A group of veterans who are plaintiffs in the sprawling defective military earplug multidistrict litigation (MDL) against 3M are suing the company over its plans to form a separate entity for its $8 billion healthcare product division.
The lawsuit was filed Sept. 1 in Pensacola, FL, the same district where 3M is facing approximately 230,000 Combat Arms Earplug version 2 (CAEv2) cases consolidated in the MDL, which is believed to be the largest in U.S. history. The veterans accuse 3M of selling faulty earplugs to the U.S. military that caused them to develop hearing loss or tinnitus, a chronic condition that presents as a persistent ringing in the ears.
CAEv2 was the only hearing-protection device that was sold to the U.S. military from 2002 - 2012. The dual-ended devices were supposed to protect soldiers' hearing during combat or training exercises, while also allowing them to hear field commands, depending upon which side of the earplug was inserted into the ear canal. The lawsuits claim that soldiers were unaware that the earplugs had a loose fit, which resulted in their damaged hearing.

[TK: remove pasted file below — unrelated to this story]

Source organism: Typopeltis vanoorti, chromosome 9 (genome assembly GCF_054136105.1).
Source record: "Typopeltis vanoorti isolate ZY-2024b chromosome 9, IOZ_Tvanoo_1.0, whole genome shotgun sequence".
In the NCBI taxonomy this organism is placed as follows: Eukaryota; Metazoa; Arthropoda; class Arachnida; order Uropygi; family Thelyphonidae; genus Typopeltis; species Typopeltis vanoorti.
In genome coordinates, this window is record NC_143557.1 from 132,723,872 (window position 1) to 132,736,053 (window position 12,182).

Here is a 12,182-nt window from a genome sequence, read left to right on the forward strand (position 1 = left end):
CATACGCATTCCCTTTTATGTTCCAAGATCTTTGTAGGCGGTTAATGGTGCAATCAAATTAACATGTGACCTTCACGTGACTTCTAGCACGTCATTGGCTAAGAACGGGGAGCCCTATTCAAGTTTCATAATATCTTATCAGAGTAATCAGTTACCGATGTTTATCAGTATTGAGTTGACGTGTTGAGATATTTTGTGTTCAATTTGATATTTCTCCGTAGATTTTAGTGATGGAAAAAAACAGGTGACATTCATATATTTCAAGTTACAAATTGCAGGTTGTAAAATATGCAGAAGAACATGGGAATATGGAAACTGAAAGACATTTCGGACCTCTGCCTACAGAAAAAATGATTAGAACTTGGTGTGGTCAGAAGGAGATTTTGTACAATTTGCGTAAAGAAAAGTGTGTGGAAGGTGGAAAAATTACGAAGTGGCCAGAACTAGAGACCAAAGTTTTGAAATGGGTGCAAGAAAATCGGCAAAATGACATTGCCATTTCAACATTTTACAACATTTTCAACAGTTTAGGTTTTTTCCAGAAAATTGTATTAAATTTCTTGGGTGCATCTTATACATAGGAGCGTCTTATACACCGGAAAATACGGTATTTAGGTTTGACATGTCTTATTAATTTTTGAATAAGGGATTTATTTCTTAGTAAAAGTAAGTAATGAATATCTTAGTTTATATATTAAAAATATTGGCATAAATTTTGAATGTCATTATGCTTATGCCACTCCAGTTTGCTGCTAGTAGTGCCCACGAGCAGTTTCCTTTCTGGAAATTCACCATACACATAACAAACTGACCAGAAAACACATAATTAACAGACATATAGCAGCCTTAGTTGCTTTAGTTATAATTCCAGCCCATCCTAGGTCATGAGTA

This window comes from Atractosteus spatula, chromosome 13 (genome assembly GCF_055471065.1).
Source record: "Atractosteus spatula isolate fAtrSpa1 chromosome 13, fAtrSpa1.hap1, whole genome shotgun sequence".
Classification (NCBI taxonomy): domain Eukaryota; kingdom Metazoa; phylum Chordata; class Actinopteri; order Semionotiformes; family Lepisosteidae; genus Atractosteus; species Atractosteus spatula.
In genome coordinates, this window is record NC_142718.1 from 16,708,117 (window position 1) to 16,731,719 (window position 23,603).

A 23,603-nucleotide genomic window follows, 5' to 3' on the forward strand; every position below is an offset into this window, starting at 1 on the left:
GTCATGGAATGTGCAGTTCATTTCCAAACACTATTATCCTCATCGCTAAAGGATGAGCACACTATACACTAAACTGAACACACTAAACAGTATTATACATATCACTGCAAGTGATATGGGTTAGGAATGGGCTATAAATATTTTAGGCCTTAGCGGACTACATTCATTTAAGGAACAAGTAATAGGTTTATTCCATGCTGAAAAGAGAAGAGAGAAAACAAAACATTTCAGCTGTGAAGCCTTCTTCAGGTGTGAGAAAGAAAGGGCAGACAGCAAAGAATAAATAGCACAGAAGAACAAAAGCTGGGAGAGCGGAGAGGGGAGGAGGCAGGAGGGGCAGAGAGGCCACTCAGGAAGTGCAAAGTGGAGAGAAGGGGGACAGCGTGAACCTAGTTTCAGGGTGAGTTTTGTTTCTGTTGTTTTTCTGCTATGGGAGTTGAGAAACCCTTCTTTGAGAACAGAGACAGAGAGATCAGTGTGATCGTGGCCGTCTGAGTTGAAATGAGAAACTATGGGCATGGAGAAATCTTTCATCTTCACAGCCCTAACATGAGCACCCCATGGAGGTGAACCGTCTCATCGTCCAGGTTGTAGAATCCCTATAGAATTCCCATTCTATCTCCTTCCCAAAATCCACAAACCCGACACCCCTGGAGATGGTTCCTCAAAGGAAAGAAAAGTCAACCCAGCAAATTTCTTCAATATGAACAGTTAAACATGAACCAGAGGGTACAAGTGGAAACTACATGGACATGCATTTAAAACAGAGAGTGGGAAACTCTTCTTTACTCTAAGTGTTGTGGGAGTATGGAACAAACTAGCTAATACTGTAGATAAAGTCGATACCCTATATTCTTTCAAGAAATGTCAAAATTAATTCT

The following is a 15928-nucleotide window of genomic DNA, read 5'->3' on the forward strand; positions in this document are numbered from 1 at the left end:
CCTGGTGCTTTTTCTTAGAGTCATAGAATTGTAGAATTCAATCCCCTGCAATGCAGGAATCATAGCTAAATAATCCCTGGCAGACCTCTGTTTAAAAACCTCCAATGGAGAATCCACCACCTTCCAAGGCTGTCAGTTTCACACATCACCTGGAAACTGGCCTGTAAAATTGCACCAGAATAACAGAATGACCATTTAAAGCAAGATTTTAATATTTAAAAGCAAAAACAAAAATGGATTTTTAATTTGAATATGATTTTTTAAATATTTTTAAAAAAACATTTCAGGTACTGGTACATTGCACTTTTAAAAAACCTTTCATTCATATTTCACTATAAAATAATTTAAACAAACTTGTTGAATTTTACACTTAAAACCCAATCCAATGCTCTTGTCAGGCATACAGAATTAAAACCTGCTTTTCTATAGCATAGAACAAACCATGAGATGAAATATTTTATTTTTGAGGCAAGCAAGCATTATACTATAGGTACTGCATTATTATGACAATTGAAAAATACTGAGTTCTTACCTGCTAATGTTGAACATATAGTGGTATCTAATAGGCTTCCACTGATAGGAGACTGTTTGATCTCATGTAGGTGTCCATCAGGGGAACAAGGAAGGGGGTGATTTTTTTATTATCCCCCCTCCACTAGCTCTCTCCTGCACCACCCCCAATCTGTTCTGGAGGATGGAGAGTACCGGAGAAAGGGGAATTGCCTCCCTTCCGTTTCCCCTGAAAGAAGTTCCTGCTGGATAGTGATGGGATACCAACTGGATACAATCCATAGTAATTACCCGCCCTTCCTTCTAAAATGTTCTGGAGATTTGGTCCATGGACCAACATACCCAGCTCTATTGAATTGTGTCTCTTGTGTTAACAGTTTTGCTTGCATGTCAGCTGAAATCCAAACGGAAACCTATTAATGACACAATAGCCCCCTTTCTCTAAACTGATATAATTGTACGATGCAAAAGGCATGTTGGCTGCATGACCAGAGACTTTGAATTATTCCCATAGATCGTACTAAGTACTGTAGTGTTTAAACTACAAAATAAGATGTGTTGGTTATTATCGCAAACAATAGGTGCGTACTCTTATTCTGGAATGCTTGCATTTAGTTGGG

3M announced its plan to create a healthcare spinoff in July, citing that the move would allow the company to have greater control over its own brand, the Minneapolis/St. Paul Business Journal reported. But veterans say that 3M is creating the spinoff to protect its assets from the ongoing earplug litigation.
The company has set aside $1 billion in a trust to compensate veterans that have filed hearing damage claims. But that trust is contingent upon Chapter 11 bankruptcy protection for 3M’s subunit, Aearo Technologies, the company that made CAEv2 from 2002 - 2015.
At the end of August, a bankruptcy court judge in Indianapolis, where Aearo is headquartered, denied a stay on CAEv2 litigation while Chapter 11 proceedings occur. 3M announced it would appeal that decision.
Legal experts have stated that 3M will need much more than $1 billion to settle the MDL.
Judge Casey Rodgers, who is overseeing the MDL in the Northern District of Florida, is expected to hear the veterans’ complaints against 3M’s plan to form a new health care company.